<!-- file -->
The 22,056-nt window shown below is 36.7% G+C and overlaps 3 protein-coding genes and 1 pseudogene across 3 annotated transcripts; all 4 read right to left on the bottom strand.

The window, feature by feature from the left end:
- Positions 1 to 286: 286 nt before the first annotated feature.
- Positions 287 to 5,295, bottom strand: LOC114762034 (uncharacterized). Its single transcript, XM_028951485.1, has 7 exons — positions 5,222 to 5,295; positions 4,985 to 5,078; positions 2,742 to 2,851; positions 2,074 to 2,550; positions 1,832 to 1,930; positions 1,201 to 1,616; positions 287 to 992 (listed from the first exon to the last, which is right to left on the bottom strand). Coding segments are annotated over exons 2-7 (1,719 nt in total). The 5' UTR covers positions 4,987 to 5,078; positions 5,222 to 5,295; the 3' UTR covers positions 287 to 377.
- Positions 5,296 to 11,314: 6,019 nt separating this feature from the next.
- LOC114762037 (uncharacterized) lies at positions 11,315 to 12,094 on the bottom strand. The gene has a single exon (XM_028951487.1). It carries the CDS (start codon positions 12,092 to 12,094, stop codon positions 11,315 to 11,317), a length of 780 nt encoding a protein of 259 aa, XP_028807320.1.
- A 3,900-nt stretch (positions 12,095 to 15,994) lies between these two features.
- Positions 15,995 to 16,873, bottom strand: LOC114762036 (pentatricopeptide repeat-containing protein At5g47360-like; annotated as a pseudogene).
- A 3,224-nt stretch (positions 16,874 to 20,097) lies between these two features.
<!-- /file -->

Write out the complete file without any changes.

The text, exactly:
The 22,056-nt window shown below is 36.7% G+C and overlaps 3 protein-coding genes and 1 pseudogene across 3 annotated transcripts; all 4 read right to left on the bottom strand.

The window, feature by feature from the left end:
- Positions 1 to 286: 286 nt before the first annotated feature.
- Positions 287 to 5,295, bottom strand: LOC114762034 (uncharacterized). Its single transcript, XM_028951485.1, has 7 exons — positions 5,222 to 5,295; positions 4,985 to 5,078; positions 2,742 to 2,851; positions 2,074 to 2,550; positions 1,832 to 1,930; positions 1,201 to 1,616; positions 287 to 992 (listed from the first exon to the last, which is right to left on the bottom strand). Coding segments are annotated over exons 2-7 (1,719 nt in total). The 5' UTR covers positions 4,987 to 5,078; positions 5,222 to 5,295; the 3' UTR covers positions 287 to 377.
- Positions 5,296 to 11,314: 6,019 nt separating this feature from the next.
- LOC114762037 (uncharacterized) lies at positions 11,315 to 12,094 on the bottom strand. The gene has a single exon (XM_028951487.1). It carries the CDS (start codon positions 12,092 to 12,094, stop codon positions 11,315 to 11,317), a length of 780 nt encoding a protein of 259 aa, XP_028807320.1.
- A 3,900-nt stretch (positions 12,095 to 15,994) lies between these two features.
- Positions 15,995 to 16,873, bottom strand: LOC114762036 (pentatricopeptide repeat-containing protein At5g47360-like; annotated as a pseudogene).
- A 3,224-nt stretch (positions 16,874 to 20,097) lies between these two features.